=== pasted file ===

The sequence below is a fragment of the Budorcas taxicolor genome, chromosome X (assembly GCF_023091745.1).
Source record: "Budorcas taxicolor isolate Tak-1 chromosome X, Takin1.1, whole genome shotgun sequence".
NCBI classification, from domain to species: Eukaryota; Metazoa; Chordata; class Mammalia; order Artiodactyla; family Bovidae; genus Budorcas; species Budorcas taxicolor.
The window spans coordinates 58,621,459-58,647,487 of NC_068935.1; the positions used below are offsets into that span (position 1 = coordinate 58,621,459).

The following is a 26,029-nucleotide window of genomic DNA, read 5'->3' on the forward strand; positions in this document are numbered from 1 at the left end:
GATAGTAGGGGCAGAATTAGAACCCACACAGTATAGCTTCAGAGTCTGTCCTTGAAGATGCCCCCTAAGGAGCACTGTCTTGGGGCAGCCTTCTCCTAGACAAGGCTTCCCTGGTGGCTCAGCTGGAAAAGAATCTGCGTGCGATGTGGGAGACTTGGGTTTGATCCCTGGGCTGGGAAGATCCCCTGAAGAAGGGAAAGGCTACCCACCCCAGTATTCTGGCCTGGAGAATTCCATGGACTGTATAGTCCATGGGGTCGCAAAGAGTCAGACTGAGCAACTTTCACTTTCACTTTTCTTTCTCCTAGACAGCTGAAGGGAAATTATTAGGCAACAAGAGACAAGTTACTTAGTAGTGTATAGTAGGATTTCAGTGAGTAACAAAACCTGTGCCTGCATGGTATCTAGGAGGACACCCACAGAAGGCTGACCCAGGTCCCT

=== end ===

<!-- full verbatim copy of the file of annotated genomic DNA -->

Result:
The sequence below is a fragment of the Budorcas taxicolor genome, chromosome X (assembly GCF_023091745.1).
Source record: "Budorcas taxicolor isolate Tak-1 chromosome X, Takin1.1, whole genome shotgun sequence".
NCBI classification, from domain to species: Eukaryota; Metazoa; Chordata; class Mammalia; order Artiodactyla; family Bovidae; genus Budorcas; species Budorcas taxicolor.
The window spans coordinates 58,621,459-58,647,487 of NC_068935.1; the positions used below are offsets into that span (position 1 = coordinate 58,621,459).

The following is a 26,029-nucleotide window of genomic DNA, read 5'->3' on the forward strand; positions in this document are numbered from 1 at the left end:
GATAGTAGGGGCAGAATTAGAACCCACACAGTATAGCTTCAGAGTCTGTCCTTGAAGATGCCCCCTAAGGAGCACTGTCTTGGGGCAGCCTTCTCCTAGACAAGGCTTCCCTGGTGGCTCAGCTGGAAAAGAATCTGCGTGCGATGTGGGAGACTTGGGTTTGATCCCTGGGCTGGGAAGATCCCCTGAAGAAGGGAAAGGCTACCCACCCCAGTATTCTGGCCTGGAGAATTCCATGGACTGTATAGTCCATGGGGTCGCAAAGAGTCAGACTGAGCAACTTTCACTTTCACTTTTCTTTCTCCTAGACAGCTGAAGGGAAATTATTAGGCAACAAGAGACAAGTTACTTAGTAGTGTATAGTAGGATTTCAGTGAGTAACAAAACCTGTGCCTGCATGGTATCTAGGAGGACACCCACAGAAGGCTGACCCAGGTCCCT